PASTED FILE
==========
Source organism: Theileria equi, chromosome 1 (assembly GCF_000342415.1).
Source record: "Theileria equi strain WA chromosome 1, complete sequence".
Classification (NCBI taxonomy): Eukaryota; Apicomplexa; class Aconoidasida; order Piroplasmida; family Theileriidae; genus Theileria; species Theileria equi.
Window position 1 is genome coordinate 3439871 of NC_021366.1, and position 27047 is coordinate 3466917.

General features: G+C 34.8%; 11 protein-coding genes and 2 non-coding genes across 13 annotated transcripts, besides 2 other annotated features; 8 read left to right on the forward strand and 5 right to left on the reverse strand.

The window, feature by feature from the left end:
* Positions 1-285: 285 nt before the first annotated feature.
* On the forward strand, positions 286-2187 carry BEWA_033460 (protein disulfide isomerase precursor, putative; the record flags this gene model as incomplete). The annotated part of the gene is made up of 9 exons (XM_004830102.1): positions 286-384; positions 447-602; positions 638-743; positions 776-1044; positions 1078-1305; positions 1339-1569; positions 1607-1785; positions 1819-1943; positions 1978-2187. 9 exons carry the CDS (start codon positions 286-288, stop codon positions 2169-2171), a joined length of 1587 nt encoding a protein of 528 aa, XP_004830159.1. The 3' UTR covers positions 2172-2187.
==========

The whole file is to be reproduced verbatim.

Source organism: Theileria equi, chromosome 1 (assembly GCF_000342415.1).
Source record: "Theileria equi strain WA chromosome 1, complete sequence".
Classification (NCBI taxonomy): Eukaryota; Apicomplexa; class Aconoidasida; order Piroplasmida; family Theileriidae; genus Theileria; species Theileria equi.
Window position 1 is genome coordinate 3439871 of NC_021366.1, and position 27047 is coordinate 3466917.

General features: G+C 34.8%; 11 protein-coding genes and 2 non-coding genes across 13 annotated transcripts, besides 2 other annotated features; 8 read left to right on the forward strand and 5 right to left on the reverse strand.

The window, feature by feature from the left end:
* Positions 1-285: 285 nt before the first annotated feature.
* On the forward strand, positions 286-2187 carry BEWA_033460 (protein disulfide isomerase precursor, putative; the record flags this gene model as incomplete). The annotated part of the gene is made up of 9 exons (XM_004830102.1): positions 286-384; positions 447-602; positions 638-743; positions 776-1044; positions 1078-1305; positions 1339-1569; positions 1607-1785; positions 1819-1943; positions 1978-2187. 9 exons carry the CDS (start codon positions 286-288, stop codon positions 2169-2171), a joined length of 1587 nt encoding a protein of 528 aa, XP_004830159.1. The 3' UTR covers positions 2172-2187.